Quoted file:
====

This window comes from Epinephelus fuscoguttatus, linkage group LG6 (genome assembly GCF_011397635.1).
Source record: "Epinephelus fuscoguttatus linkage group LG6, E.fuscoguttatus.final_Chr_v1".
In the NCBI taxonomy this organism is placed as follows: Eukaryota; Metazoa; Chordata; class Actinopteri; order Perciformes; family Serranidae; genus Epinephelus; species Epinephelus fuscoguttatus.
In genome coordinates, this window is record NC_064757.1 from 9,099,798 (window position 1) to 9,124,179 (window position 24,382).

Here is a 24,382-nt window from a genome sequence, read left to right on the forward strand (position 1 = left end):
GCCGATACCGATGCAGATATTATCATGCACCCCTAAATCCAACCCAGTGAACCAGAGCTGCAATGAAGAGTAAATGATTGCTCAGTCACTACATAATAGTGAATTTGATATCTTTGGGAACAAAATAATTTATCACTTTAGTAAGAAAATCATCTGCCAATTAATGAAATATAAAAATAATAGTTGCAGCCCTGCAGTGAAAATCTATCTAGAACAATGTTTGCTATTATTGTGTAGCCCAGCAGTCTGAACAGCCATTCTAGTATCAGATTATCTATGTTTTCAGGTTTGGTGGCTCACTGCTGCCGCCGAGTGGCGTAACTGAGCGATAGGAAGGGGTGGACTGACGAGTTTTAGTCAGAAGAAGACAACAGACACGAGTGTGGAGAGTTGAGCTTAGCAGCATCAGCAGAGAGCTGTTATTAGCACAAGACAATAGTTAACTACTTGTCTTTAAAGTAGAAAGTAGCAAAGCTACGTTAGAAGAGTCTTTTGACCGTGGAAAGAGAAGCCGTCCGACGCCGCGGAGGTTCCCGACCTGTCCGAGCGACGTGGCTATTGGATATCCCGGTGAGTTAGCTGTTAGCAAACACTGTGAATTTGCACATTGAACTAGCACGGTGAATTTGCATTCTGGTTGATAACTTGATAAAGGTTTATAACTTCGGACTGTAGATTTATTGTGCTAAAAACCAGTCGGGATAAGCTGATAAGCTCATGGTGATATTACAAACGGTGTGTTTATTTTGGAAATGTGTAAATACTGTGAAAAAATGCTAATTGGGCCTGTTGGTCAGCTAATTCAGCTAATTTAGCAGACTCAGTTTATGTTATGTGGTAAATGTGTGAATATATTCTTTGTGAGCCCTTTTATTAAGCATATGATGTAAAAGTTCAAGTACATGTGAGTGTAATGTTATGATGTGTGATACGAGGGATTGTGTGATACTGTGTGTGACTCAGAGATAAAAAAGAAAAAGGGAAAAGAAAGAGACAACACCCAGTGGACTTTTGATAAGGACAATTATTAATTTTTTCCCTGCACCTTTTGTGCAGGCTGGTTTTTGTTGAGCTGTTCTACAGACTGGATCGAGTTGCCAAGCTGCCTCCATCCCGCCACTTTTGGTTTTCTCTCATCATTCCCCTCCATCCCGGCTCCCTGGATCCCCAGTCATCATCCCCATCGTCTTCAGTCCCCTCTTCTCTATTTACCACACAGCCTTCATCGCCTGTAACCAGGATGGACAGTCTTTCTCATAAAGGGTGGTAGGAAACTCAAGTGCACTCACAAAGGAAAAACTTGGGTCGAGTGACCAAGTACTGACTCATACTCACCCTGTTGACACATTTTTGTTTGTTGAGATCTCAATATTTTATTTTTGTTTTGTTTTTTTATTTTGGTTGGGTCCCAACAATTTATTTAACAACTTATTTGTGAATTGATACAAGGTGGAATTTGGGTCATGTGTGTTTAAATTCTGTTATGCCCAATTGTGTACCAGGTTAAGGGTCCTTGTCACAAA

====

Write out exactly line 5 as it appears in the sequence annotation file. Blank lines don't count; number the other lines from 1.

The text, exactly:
Here is a 24,382-nt window from a genome sequence, read left to right on the forward strand (position 1 = left end):